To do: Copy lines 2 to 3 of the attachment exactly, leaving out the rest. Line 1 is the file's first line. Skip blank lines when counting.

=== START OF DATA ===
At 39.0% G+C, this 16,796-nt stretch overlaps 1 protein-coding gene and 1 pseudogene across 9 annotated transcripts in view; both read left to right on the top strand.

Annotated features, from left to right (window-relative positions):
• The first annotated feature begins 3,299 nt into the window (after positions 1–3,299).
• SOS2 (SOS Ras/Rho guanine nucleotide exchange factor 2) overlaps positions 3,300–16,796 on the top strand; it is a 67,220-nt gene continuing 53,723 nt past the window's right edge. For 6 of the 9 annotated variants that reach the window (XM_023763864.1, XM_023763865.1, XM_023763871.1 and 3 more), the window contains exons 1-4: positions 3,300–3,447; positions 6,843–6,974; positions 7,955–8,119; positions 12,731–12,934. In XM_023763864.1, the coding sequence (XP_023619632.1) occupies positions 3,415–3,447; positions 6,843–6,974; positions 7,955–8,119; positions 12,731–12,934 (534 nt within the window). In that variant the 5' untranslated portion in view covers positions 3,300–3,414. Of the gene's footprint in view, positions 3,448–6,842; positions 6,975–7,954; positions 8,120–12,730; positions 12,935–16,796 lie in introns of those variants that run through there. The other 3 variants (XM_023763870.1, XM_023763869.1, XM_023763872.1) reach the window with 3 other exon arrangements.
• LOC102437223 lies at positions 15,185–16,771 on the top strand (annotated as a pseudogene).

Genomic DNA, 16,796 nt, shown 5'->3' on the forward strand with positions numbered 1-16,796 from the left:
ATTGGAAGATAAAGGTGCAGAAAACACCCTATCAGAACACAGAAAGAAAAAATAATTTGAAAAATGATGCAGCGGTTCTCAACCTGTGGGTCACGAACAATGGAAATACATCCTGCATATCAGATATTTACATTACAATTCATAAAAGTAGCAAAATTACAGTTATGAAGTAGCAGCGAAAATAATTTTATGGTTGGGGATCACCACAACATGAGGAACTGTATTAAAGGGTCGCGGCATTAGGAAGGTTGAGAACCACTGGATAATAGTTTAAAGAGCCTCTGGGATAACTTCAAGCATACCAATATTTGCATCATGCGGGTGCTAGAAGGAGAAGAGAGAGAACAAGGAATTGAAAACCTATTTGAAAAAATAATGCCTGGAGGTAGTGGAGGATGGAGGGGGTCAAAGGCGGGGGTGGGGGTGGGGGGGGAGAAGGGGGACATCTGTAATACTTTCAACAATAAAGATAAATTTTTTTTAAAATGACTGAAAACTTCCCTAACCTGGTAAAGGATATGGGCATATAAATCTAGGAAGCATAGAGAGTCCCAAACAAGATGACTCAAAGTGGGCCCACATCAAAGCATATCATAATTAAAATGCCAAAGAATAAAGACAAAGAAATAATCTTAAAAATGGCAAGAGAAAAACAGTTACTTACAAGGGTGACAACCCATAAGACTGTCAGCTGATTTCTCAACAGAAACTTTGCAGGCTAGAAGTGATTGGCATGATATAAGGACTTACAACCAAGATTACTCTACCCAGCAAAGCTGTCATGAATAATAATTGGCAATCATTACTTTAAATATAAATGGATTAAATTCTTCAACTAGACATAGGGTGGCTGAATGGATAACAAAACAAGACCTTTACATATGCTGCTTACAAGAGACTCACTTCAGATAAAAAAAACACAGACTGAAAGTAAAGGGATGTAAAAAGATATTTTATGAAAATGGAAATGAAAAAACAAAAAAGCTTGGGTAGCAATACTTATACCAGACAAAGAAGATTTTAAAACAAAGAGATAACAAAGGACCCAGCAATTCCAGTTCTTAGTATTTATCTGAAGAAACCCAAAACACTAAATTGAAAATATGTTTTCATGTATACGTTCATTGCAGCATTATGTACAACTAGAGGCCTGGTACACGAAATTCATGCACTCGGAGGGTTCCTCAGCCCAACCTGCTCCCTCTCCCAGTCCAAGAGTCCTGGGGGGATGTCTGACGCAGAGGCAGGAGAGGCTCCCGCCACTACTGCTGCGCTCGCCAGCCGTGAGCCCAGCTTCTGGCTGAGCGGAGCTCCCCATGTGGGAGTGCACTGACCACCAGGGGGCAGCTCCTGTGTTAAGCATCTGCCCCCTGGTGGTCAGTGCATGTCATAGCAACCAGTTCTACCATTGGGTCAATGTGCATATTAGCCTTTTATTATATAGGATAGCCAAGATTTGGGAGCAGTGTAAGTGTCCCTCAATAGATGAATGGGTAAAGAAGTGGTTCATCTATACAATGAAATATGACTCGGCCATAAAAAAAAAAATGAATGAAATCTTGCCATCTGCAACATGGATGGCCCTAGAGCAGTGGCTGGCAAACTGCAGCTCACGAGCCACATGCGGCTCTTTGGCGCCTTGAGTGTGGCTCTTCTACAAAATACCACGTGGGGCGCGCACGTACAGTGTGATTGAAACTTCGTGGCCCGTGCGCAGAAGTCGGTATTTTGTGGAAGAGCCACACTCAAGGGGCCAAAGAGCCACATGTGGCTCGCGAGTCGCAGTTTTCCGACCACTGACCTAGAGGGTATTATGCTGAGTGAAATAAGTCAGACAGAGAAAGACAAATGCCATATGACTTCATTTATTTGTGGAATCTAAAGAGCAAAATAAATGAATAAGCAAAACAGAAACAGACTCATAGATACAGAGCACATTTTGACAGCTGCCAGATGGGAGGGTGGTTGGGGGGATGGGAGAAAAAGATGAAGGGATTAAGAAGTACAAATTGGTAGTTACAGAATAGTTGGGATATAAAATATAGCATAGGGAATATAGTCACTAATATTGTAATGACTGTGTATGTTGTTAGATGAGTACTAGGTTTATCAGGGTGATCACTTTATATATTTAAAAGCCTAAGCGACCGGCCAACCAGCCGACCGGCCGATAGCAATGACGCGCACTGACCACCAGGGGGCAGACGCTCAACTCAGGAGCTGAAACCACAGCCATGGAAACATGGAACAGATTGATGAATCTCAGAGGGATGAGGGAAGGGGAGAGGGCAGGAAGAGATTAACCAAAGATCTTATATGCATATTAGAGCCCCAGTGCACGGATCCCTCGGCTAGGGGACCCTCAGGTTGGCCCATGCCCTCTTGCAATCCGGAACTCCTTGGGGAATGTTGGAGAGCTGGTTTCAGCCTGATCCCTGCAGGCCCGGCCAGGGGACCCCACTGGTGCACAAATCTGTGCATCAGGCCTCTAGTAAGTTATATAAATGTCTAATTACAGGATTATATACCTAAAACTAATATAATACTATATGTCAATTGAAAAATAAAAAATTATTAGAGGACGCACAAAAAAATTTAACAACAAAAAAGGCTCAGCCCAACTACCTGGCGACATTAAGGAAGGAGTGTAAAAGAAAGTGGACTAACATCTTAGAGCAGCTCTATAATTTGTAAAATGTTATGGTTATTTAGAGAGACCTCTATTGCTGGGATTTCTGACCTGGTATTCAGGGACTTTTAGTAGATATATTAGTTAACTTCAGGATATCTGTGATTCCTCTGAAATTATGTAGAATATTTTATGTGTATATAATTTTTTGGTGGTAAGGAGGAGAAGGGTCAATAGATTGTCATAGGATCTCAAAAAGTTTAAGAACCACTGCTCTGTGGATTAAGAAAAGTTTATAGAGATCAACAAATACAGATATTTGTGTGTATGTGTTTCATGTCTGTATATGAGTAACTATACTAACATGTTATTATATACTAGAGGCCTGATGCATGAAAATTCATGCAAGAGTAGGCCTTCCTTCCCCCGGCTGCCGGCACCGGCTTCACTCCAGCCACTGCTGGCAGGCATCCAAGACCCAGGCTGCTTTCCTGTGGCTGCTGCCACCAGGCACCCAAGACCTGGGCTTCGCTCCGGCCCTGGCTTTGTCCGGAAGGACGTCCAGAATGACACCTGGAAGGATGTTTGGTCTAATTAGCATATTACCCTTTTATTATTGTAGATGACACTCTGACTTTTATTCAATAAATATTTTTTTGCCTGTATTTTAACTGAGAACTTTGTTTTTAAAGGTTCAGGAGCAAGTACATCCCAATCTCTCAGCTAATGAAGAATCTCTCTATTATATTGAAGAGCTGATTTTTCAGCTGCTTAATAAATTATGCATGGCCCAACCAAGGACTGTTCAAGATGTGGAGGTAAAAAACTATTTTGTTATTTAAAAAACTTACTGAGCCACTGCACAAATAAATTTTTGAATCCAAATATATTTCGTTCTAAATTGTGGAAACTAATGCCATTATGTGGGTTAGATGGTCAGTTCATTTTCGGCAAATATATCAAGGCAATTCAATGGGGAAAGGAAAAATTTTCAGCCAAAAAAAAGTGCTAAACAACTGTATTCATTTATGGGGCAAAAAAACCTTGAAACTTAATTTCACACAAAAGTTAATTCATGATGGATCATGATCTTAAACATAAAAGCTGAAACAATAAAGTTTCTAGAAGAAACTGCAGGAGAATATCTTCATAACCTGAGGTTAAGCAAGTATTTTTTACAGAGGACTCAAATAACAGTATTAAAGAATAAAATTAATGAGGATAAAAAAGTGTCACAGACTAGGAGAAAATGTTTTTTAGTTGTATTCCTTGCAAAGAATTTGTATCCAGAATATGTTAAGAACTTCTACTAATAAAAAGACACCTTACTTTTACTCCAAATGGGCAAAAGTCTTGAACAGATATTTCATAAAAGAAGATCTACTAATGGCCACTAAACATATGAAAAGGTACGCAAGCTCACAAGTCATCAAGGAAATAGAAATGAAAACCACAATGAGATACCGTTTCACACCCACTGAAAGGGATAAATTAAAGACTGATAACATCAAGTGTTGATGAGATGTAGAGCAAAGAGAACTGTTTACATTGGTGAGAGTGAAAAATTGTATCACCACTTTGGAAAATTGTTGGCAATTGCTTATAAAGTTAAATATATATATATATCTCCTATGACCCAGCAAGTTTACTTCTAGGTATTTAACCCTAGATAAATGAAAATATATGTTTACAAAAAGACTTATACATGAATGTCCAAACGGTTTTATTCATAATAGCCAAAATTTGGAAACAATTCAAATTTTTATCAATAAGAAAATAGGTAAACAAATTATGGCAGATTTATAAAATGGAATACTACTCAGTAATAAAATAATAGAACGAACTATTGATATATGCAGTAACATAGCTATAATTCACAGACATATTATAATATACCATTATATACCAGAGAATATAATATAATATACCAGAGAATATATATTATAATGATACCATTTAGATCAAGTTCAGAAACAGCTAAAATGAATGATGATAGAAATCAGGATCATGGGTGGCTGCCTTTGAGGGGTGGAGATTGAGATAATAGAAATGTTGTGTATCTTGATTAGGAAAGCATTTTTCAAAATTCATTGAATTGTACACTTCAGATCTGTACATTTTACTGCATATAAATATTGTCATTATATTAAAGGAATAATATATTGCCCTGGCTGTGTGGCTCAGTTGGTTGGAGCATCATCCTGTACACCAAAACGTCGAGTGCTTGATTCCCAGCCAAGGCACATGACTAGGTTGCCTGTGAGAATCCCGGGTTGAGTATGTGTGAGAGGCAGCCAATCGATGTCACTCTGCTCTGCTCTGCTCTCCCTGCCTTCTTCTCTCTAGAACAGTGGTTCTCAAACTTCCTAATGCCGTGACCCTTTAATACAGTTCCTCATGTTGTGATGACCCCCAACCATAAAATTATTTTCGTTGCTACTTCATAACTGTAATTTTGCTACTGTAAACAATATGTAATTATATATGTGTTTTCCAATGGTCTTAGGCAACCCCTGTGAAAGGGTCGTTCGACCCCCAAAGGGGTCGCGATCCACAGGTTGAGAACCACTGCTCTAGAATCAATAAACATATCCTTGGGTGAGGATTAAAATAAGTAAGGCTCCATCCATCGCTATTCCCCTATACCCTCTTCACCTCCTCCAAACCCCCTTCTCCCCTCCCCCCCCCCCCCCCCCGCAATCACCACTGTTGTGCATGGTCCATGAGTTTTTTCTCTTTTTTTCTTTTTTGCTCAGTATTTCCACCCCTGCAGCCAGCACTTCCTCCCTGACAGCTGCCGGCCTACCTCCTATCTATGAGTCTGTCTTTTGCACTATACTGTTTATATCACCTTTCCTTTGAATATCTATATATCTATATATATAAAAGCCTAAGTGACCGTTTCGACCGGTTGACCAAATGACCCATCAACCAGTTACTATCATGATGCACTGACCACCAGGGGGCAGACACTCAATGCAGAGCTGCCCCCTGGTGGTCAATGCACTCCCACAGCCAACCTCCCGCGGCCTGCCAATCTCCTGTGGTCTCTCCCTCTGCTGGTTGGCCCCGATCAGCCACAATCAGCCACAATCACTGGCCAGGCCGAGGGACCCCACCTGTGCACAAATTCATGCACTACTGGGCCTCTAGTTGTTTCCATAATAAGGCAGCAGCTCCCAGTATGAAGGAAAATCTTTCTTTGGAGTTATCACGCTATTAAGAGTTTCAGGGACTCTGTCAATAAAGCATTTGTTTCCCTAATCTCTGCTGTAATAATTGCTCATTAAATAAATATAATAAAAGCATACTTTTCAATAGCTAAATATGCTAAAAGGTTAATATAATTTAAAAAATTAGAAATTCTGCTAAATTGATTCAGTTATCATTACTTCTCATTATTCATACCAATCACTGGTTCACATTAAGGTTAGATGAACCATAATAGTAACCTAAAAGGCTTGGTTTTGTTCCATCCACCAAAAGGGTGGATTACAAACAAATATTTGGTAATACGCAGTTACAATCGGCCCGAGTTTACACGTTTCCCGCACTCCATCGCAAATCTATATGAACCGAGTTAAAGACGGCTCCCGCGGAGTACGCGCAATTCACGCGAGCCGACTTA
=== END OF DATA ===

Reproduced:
Annotated features, from left to right (window-relative positions):
• The first annotated feature begins 3,299 nt into the window (after positions 1–3,299).